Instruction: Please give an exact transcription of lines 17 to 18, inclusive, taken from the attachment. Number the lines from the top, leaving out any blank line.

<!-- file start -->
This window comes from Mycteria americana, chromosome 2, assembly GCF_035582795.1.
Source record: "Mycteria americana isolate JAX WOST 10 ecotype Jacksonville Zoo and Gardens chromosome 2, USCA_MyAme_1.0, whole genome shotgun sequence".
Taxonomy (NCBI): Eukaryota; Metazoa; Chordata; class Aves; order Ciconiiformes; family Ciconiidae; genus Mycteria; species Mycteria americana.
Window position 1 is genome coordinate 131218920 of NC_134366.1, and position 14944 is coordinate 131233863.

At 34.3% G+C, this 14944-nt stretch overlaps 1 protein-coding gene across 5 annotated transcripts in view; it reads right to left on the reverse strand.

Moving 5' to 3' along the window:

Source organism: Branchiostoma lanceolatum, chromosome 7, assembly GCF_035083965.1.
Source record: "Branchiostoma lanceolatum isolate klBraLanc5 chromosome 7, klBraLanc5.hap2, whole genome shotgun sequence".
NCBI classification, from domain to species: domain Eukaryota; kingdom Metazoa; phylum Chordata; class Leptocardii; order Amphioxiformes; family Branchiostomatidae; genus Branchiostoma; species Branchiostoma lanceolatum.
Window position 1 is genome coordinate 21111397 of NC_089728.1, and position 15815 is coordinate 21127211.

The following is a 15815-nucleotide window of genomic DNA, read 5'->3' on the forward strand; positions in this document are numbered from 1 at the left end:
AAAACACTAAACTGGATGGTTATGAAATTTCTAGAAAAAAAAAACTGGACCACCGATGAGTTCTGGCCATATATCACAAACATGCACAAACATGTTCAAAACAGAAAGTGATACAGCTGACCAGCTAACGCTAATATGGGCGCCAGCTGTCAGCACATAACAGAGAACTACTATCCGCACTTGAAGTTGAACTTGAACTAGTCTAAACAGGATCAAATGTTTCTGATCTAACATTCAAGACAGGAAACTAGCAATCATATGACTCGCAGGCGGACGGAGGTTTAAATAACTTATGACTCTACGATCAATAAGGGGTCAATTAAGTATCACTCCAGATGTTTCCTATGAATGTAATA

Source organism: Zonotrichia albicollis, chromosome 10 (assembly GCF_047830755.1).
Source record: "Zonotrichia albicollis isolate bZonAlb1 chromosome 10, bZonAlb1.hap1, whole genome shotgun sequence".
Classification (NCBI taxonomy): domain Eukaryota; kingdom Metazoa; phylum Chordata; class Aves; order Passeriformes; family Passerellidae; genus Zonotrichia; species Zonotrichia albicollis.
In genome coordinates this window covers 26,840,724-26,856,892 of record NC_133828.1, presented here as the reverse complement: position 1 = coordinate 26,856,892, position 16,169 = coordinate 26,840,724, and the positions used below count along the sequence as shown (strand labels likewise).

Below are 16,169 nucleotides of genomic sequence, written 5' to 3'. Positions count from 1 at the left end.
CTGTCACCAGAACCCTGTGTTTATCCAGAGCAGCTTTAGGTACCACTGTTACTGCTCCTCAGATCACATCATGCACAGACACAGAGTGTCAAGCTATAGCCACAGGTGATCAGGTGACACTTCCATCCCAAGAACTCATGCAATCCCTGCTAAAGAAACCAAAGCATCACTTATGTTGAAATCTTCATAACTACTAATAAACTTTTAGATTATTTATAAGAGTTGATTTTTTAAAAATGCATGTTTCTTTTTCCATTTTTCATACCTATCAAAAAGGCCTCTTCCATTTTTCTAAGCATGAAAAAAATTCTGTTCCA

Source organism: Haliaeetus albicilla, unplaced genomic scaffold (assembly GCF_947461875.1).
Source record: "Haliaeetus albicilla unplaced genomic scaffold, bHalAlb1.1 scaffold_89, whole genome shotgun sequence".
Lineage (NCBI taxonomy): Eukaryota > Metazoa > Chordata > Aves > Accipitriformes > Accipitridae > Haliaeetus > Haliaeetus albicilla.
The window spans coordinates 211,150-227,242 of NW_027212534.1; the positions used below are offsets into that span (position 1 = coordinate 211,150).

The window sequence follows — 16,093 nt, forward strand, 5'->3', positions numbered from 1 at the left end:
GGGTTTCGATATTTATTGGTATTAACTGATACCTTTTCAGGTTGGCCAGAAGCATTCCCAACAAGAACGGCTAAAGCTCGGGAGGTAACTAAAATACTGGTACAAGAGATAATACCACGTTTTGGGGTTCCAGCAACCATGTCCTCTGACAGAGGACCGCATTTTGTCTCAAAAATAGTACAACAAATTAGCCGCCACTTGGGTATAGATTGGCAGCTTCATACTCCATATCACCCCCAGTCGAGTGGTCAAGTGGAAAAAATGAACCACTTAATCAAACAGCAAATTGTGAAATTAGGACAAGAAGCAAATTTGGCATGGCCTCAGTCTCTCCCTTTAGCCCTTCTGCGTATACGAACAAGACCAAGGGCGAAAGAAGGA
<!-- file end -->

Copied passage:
Below are 16,169 nucleotides of genomic sequence, written 5' to 3'. Positions count from 1 at the left end.
CTGTCACCAGAACCCTGTGTTTATCCAGAGCAGCTTTAGGTACCACTGTTACTGCTCCTCAGATCACATCATGCACAGACACAGAGTGTCAAGCTATAGCCACAGGTGATCAGGTGACACTTCCATCCCAAGAACTCATGCAATCCCTGCTAAAGAAACCAAAGCATCACTTATGTTGAAATCTTCATAACTACTAATAAACTTTTAGATTATTTATAAGAGTTGATTTTTTAAAAATGCATGTTTCTTTTTCCATTTTTCATACCTATCAAAAAGGCCTCTTCCATTTTTCTAAGCATGAAAAAAATTCTGTTCCA